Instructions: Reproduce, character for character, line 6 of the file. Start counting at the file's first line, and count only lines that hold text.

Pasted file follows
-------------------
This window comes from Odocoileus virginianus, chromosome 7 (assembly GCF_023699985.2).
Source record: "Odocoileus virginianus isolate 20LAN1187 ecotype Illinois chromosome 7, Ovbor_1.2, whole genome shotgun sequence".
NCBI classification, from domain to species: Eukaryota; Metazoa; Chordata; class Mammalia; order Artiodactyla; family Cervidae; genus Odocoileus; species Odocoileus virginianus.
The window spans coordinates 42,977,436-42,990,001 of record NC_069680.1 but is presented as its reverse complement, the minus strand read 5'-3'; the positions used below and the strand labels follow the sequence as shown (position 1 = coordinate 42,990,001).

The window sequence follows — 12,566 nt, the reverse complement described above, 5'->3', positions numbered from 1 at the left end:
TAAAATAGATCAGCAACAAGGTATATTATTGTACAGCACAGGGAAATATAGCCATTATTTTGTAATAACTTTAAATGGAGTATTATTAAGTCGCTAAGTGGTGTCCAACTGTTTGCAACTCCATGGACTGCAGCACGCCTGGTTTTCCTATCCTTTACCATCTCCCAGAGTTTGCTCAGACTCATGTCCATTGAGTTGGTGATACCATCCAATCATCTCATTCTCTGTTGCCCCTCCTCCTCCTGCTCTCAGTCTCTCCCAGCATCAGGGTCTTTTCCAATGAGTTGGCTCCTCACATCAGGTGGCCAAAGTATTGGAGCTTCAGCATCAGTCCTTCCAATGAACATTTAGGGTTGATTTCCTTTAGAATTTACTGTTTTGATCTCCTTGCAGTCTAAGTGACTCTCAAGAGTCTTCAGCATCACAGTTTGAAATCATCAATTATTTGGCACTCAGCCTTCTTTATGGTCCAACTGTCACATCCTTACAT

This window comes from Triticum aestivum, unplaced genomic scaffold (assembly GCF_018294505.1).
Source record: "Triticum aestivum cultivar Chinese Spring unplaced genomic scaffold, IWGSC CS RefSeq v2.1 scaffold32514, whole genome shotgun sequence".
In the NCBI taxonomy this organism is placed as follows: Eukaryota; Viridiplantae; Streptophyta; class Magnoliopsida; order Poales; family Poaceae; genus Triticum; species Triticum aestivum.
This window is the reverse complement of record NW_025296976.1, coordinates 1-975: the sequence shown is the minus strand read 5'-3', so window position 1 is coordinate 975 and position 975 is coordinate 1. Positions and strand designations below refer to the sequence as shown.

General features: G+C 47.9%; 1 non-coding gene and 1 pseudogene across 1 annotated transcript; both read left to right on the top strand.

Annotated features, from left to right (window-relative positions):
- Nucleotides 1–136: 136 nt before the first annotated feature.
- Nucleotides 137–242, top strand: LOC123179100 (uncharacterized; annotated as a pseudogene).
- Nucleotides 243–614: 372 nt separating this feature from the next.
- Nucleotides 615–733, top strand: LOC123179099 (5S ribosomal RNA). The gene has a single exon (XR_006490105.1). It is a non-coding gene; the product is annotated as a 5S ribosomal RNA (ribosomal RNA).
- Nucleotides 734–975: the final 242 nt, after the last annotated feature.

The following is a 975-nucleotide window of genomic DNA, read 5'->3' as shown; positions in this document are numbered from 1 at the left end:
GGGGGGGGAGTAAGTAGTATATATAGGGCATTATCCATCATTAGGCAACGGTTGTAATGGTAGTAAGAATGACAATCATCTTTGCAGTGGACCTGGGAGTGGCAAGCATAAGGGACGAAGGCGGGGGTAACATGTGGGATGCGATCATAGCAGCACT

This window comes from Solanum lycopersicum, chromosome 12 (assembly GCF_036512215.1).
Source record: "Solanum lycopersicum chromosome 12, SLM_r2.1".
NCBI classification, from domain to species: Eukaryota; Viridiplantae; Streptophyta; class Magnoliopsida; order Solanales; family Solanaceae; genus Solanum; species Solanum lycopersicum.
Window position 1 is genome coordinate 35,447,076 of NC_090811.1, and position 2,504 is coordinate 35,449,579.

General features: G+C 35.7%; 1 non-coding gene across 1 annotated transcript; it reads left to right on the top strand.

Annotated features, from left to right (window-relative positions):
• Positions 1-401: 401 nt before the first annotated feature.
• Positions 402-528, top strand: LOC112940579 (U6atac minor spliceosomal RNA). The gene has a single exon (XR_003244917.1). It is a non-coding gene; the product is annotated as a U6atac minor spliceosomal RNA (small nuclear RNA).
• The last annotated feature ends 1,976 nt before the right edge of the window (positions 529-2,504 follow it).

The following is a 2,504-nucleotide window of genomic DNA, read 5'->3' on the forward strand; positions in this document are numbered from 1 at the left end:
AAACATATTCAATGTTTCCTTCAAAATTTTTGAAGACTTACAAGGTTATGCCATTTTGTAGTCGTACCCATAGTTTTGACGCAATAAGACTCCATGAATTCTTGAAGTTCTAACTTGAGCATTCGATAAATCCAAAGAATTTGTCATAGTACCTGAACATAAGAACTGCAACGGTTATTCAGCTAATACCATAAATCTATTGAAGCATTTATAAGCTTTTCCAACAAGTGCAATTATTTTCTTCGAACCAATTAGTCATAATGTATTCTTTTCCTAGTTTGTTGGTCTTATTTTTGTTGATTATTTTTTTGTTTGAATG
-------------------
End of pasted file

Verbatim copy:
TAAAATAGATCAGCAACAAGGTATATTATTGTACAGCACAGGGAAATATAGCCATTATTTTGTAATAACTTTAAATGGAGTATTATTAAGTCGCTAAGTGGTGTCCAACTGTTTGCAACTCCATGGACTGCAGCACGCCTGGTTTTCCTATCCTTTACCATCTCCCAGAGTTTGCTCAGACTCATGTCCATTGAGTTGGTGATACCATCCAATCATCTCATTCTCTGTTGCCCCTCCTCCTCCTGCTCTCAGTCTCTCCCAGCATCAGGGTCTTTTCCAATGAGTTGGCTCCTCACATCAGGTGGCCAAAGTATTGGAGCTTCAGCATCAGTCCTTCCAATGAACATTTAGGGTTGATTTCCTTTAGAATTTACTGTTTTGATCTCCTTGCAGTCTAAGTGACTCTCAAGAGTCTTCAGCATCACAGTTTGAAATCATCAATTATTTGGCACTCAGCCTTCTTTATGGTCCAACTGTCACATCCTTACAT